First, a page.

When the DOF Subsea light intervention vessel arrived in St. John’s on Canada Day, Kirk Stead, the company’s Canadian general manager, stood at Fort Amherst waving a Canadian flag tied to a hockey stick.
The province’s capital city will be the vessel’s home port for the next decade, with a year-to-year option for an additional 10 years.
“I’ve been in this business a long time, and 10-year charters do not come along very often, not only for DOF in Canada, but for DOF globally,” Stead said following a media tour of the company’s newest ship, which is replacing the Atlantic Osprey, which concluded its contract in July.
“This is a very big and important contract for us and we’re very thankful to Husky for giving us this chance.”
As such, DOF spared no expense in sourcing its components. The engines and propulsion systems are built by Rolls Royce, the remotely operated vehicles and accompanying technology comes from Schilling Robotics in the United States and its massive knuckle boom crane was built by National Oilwell Varco, a world leader.
“A lot of this stuff we chose because it’s proven equipment and we’ve used it on other ships in the past,” says Stead.
“You’re looking for reliability in these things. When they break down, it’s not a good thing, neither financially nor operationally for our clients.”
Master Keith Leonard, one of the ship’s two captains, is quick to laud the thought and design that went into the vessel.
“The detail that was put in there that will allow us to accomplish our operations safely and efficiently is top-notch and I believe second to none,” Leonard says.
The Skandi Vinland’s primary role as a support vessel is to supply inspection, maintenance and repair services, but the scope of work and Husky’s requirements for a vessel led DOF to opt for a from-scratch build versus retrofitting an existing ship.
“The capability of towing icebergs, not really required anywhere else in the world, only in offshore Newfoundland, I think. We had to make it fit so that it didn’t look like an add-on.
“The same is true with the crane. Husky required a certain capacity of crane and certain features in that crane, like active heave compensation.”
Towing icebergs is something of a misnomer. It’s more redirecting using a dedicated towing winch with a 100-tonne capacity and an iceberg net that’s used to encircle the berg and change its course by a couple of degrees.
Chief officer Dave Evans says it’s similar to shooting a seine for fishing.
“You basically come in alongside, put a messenger line out and you go around the berg, reconnect and connect it to your tow wire and then put out your appropriate length, depending on the size, and basically put some power on here and usually the rigs will give you a course.”
The main function of the Skandi Vinland, however, is as home for a pair of heavy-duty remotely operated vehicles (ROV) that will be used for all subsea operations in the White Rose oilfield.
Unlike other support vessels where the ROVs are generally housed on the deck, exposing man and machine to the harsh elements of the North Atlantic, the Skandi Vinland was built with a hangar with doors on either side of the vessel that fold out to allow for a frame to be extended over the water so the ROVs can be deployed.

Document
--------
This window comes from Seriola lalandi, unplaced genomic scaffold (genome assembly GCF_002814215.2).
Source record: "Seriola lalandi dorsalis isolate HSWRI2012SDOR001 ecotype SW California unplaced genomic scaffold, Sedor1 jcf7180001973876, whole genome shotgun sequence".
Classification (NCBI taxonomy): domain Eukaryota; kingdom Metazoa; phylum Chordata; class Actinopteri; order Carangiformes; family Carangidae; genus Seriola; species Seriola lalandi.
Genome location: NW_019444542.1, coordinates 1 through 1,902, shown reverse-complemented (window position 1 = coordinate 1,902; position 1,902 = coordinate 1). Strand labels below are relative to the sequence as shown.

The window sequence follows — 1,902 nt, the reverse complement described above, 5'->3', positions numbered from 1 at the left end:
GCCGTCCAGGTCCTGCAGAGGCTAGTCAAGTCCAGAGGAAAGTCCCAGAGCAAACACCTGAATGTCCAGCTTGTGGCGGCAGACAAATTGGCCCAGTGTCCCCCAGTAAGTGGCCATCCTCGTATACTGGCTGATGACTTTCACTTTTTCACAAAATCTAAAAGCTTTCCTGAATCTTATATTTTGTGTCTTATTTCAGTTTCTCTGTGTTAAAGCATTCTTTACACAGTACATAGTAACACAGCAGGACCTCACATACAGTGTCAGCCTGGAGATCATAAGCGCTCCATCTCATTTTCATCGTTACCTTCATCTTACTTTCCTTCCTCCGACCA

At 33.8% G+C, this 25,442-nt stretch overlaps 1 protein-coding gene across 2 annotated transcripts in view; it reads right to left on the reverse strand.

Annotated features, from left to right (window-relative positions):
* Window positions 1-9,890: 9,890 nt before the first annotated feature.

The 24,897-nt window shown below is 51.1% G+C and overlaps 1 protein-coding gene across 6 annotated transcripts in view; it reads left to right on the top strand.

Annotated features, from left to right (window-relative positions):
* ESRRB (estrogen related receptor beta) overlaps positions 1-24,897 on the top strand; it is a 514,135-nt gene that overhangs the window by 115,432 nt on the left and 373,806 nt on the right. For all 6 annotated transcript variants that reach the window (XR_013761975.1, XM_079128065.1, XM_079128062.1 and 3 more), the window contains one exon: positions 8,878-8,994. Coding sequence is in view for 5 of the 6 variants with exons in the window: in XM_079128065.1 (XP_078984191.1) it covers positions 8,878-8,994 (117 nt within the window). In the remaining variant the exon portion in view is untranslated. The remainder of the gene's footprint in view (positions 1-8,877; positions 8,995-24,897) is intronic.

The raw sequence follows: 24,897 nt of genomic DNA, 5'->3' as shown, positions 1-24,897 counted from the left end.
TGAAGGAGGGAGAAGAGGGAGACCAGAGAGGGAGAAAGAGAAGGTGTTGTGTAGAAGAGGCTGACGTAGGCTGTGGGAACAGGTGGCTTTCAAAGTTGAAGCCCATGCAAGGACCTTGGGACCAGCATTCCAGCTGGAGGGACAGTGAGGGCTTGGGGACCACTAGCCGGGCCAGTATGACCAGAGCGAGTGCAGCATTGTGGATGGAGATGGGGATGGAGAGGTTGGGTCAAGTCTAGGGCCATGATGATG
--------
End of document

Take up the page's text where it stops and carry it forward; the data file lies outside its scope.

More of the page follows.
ROV technician Dan Sweeney says the hangar is a bonus for both technician and the ROVs, valued at approximately $10 million apiece.
“We don’t have to work on the back deck in the freezing rain or the pouring rain anymore, which also benefits the systems when we’re doing the electronic work,” Sweeney says.
“You still get a bit of a draft when both doors are open, but it’s nothing compared to working on the back deck.”
The machines are piloted from a nearby room called the online room, where a team of four sits in front of a wall of screens displaying dozens of angles from cameras on the ROVs, around the hangar and the areas of operation.
ROV superintendent Peter Pilon, who leads a team of 24 that he calls “the hands and eyes of the oilfield,” says the equipment is state-of-the-art.
“A lot of us have worked for DOF for over 10 years, we’re used to the Norwegian sector, the North Sea sector, and this is the standard that DOF has over there and now it’s here,” he says.
Just up from the online room is the offline room, where engineers observe the ROVs and provide directions and instructions on how to manipulate the valves and various other subsea assets.
The Skandi Vinland was also designed to be environmentally friendly. Stead says thanks to its diesel electric design propulsion system, it’ll burn less than half the fuel than older vessels with traditional systems.
“So in certain situations you don’t need a lot, you can shut down some of the engines and thereby save a tremendous amount of fuel,” he says.
“That’s good for the environment and good for costs for Husky.”
But it’s not just highly functional from a technical standpoint. The crew, to a man, will gush about the creature comforts and amenities available during their 28-day rotations.
There’s Wi-Fi throughout, every cabin has its own television with independent receiver and there are multiple lounges, a spacious galley and a full gymnasium. There’s also something called comfort glass.
“Even as operations are happening outside, noise is always reduced inside, which allows for sleeping and hours of rest, which also relates back to safety,” says Leonard, who will hand over control of the vessel to Brian Riggs and his crew for another 28-day rotation.
The Vinland is scheduled to leave port on Thursday.
Skandi Vinland at a glance:
• Built in 2017 by VARD in Norway
• Length: 93.2 metres
• Breadth: 20m
• Draught: 6m
• Gross tonnage: 5,859
• Deadweight tonnage: 2,970
• Top speed: 15-plus knots (sea trials)
• Crew: 38 per rotation (18 marine crew, 12 ROV, 8 Husky/third party contractors)
• 100 per cent Canadian crew, all but two are Newfoundlanders
• Accommodates: 55